A knocking sound when your engine is running can indicate a variety of malfunctions, so you’ll need to take a look inside your engine. Some of the fixes are easy, some of them aren’t, but all of them are doable on your own. So what causes knocking sounds in your small lawn mower or push mower engine, and what are some easy fixes?
What is Engine Knock?
Engine knock is also known as “detonation,” the exploding of fuel molecules instead of the combustion. Where combustion causes burn, detonation is just that, small explosions caused by the fuel molecules that create small shock waves, causing that knocking sound.
Knock Caused by Excess Carbon in Combustion Chamber
The main cause of an engine knock comes from the build-up of carbon in the combustion chamber. Carbon is the natural by-product of burning gasoline, and the average small engine will get a good 100 hours or so of operation before carbon starts to build to a dangerous level. An engine knock is usually the indicator of excess carbon, but it can also be signaled by overheating and high oil consumption.
Removing the carbon build-up is a lengthy, somewhat complex process that may be best left to an expert. If you do decide to go it on your own, check your owners’ manual for recommendations on steps to take and solvents to use. Briggs and Stratton offers a basic guide here.
Knock Caused by Loose Flywheel
A flywheel stores momentum caused by your engine to keep the crankshaft turning consistently across the cycles of the cylinders. As the flywheel turns, magnets are used to initiate ignition. A loose flywheel may throw the timing of the ignition off, causing detonation or pre-ignition. Luckily, this can be a simple fix – pulling off the engine shroud and checking for looseness is a 5-minute task requiring no special tools. However, if you determine that the flywheel need replacing and not just tightening, that will call for professional maintenance.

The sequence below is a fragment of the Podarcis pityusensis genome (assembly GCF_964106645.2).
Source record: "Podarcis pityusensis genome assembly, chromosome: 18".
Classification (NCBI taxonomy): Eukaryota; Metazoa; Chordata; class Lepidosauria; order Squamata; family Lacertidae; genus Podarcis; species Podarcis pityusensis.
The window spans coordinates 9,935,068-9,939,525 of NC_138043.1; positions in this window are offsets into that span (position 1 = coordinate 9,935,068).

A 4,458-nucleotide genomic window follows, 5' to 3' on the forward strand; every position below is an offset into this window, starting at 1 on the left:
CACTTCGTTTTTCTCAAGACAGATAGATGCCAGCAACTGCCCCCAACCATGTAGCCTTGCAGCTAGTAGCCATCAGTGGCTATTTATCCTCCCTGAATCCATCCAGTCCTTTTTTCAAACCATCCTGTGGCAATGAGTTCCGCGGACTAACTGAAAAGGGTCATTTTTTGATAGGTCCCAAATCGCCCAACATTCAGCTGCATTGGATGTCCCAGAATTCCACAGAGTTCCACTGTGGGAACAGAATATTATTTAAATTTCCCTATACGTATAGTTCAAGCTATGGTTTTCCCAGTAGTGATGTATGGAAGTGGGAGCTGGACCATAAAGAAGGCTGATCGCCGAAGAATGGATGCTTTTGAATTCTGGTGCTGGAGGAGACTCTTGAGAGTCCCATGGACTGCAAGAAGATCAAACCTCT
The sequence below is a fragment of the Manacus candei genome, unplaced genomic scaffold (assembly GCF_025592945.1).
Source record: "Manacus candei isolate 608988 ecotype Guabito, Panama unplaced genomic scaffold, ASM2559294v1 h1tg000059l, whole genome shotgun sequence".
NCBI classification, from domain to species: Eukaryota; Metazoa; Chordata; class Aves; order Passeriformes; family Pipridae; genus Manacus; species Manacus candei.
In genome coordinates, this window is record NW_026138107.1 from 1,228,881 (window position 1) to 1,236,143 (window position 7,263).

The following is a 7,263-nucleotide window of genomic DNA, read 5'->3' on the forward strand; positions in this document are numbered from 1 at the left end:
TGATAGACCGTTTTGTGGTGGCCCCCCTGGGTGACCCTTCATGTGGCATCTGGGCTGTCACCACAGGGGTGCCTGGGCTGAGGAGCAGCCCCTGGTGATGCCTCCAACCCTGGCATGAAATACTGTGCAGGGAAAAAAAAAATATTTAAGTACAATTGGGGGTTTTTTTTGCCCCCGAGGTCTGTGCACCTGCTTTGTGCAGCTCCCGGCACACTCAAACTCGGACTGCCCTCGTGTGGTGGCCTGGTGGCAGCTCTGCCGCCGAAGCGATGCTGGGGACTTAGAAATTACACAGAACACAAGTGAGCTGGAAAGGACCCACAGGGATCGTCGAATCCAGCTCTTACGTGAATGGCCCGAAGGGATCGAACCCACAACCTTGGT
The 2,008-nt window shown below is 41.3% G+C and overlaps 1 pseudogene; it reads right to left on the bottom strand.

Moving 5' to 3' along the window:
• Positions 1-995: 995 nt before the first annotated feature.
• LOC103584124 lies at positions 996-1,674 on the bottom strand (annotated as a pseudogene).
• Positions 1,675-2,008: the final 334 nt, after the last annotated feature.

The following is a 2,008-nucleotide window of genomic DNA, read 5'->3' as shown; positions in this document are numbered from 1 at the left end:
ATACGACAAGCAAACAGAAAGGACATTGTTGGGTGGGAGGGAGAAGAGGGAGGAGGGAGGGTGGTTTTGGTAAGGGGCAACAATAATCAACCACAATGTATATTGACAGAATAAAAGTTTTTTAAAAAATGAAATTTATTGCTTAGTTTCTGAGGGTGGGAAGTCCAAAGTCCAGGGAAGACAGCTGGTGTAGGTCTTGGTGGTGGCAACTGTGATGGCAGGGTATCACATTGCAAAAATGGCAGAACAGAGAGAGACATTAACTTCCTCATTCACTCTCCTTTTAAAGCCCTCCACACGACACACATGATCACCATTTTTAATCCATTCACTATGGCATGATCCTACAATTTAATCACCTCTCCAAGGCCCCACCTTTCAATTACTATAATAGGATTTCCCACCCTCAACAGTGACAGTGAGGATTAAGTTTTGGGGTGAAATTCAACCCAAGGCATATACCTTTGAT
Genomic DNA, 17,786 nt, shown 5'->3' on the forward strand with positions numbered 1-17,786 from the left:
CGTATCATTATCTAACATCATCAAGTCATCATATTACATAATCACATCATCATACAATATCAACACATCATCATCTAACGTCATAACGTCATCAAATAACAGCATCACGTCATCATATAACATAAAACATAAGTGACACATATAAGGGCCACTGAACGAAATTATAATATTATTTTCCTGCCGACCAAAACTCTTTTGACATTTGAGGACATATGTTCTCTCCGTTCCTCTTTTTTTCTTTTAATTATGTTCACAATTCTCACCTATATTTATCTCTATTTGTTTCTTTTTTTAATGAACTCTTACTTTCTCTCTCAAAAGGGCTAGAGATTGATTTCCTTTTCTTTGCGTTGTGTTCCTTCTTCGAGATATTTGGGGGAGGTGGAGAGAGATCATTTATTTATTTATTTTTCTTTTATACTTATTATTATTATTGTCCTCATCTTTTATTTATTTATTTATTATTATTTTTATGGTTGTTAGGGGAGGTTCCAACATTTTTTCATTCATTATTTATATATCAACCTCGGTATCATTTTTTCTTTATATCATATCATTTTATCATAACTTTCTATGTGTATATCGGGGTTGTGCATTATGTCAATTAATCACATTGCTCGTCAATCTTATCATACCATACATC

Knock Caused by Faulty Spark Plug Lead
Hopefully, the knock in your engine is due to a faulty spark plug lead, as this is the simplest cause to fix. A faulty lead may delay the spark, which will throw ignition off in the cycle of the engine, causing detonation. All you need to do to see if this is the problem is to check the lead with a spark tester, then check the engine. Your owners’ manual should provide you any specifics for your particular small engine.
By following these simple steps to diagnose the knock from your engine, you can determine if it’s something you feel comfortable taking a crack at or if it’s something you would rather take in to a professional right away. Whatever you choose, you need to take care of it as soon as possible, as prolonged knocking can interrupt your engine cycles or even damage components, such as cylinders and cylinder walls.